Synopses & Reviews
Now available in a convenient paperback format, this berry growing reference is an essential guide for anyone growing them for pleasure or for profit. Berry fruits have long been used and appreciated in the kitchen, but the aesthetic appeal and practical benefits they bring to the garden landscape are all too often ignored. Whether using strawberry plants for ground cover, enjoying the colorful autumn foliage of blueberry bushes, or training a grapevine to climb a trellis, gardeners will find that berry plants can make highly versatile contributions to a range of environments. Backyard gardeners, as well as small fruit growers and nursery people, will find an abundance of valuable, practical information in this volume, including plant lists and tables, cultivation tips, and color photographs for plant identification.
Berry fruits have long been used and appreciated in the kitchen, but the aesthetic and practical benefits they bring to the garden landscape are all too often ignored. Whether for the ground cover effect of a strawberry plant, the colorful autumn foliage of a blueberry plant, the climbing trait of a grapevine, or the hedge potential of an elderberry bush, these plants are highly versatile contributors to a range of garden environments. And growing such gems in your own backyard means convenient access to savory fruits for the table or for sale.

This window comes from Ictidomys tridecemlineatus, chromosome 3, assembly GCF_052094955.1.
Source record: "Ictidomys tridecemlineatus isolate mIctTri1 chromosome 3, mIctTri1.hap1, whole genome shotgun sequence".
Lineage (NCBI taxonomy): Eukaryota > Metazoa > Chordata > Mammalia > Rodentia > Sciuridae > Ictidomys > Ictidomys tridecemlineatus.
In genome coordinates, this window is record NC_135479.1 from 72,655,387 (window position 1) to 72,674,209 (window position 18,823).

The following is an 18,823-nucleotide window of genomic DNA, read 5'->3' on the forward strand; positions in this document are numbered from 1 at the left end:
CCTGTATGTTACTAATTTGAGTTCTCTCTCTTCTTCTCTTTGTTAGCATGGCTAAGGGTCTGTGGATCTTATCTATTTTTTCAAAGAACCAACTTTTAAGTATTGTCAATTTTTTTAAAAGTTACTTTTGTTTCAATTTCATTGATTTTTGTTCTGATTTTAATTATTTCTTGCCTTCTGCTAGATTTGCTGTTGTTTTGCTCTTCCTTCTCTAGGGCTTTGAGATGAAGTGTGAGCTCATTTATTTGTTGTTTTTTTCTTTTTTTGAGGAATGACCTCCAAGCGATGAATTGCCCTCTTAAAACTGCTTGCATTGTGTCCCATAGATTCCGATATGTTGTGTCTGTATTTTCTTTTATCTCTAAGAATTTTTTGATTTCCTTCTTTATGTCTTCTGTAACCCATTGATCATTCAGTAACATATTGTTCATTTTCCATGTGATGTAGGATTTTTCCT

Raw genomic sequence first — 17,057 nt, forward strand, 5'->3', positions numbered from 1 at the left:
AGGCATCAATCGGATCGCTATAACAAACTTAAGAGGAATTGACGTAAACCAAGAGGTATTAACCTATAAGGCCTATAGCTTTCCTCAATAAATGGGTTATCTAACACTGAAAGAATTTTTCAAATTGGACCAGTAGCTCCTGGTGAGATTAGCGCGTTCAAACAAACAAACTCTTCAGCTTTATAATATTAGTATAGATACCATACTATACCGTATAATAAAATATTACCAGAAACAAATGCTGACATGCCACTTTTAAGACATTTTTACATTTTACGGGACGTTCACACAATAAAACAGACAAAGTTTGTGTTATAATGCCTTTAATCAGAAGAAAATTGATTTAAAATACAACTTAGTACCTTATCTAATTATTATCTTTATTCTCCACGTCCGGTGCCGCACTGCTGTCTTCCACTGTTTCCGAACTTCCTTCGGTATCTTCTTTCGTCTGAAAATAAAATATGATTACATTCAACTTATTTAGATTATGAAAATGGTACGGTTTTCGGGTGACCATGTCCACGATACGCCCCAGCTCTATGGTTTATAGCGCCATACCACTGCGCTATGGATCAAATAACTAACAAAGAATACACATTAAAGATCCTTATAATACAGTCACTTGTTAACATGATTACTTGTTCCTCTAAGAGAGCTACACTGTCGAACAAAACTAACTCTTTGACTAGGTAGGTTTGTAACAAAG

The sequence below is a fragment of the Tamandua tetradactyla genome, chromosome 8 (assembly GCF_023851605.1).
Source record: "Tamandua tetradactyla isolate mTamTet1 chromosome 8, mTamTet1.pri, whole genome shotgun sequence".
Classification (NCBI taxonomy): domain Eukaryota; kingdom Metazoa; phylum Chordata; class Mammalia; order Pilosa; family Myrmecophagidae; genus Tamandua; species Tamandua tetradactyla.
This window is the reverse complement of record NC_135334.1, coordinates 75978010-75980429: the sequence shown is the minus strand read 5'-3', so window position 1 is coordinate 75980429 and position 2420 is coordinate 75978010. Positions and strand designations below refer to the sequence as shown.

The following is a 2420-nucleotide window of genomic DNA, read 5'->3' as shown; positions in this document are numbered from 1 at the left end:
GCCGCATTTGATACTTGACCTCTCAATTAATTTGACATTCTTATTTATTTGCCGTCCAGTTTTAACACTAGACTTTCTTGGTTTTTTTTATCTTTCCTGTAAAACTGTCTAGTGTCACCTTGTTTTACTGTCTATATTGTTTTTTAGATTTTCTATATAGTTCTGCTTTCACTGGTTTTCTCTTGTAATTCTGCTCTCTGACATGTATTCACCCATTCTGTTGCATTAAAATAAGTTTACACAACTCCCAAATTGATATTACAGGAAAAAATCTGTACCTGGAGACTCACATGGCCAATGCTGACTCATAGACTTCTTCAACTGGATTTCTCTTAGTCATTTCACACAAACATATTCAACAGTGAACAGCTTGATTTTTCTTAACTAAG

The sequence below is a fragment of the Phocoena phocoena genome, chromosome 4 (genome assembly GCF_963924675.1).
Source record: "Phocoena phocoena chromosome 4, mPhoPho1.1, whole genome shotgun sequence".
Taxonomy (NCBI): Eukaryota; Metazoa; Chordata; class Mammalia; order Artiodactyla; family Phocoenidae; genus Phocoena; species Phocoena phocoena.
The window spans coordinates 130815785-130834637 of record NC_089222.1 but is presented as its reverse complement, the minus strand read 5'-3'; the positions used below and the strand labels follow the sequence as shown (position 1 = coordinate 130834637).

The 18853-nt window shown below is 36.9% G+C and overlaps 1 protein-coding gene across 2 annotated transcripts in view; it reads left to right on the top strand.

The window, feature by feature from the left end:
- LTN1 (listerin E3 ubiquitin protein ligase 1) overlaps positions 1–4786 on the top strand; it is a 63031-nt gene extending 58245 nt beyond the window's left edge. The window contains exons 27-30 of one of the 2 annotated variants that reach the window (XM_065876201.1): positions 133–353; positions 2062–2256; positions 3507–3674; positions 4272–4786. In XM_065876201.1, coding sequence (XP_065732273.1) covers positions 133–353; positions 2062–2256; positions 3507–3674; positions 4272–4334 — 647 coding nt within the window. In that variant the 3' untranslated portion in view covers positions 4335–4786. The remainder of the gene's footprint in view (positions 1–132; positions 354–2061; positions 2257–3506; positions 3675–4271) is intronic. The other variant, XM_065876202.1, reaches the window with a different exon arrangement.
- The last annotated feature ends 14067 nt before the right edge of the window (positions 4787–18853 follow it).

You can easily grow savory fruits in your backyard. In addition to the practical benefits, berry plants bring much beauty to the garden landscape.
About the Author
Barbara Bowling names small fruits as one of her greatest passions. She has worked as a professor of horticulture since 1984, having started her career as an assistant professor of pomology at Rutgers University. She has served as the associate editor of HortScience, editor of the North American Bramble Growers Association Newsletter, and chairperson of the American Society for Horticultural Sciences' Viticulture and Small Fruit Working Group. Barbara is a member of the American Pomological Society, the North American Strawberry Growers Association, the North American Bramble Growers and the American Society for Horticultural Science.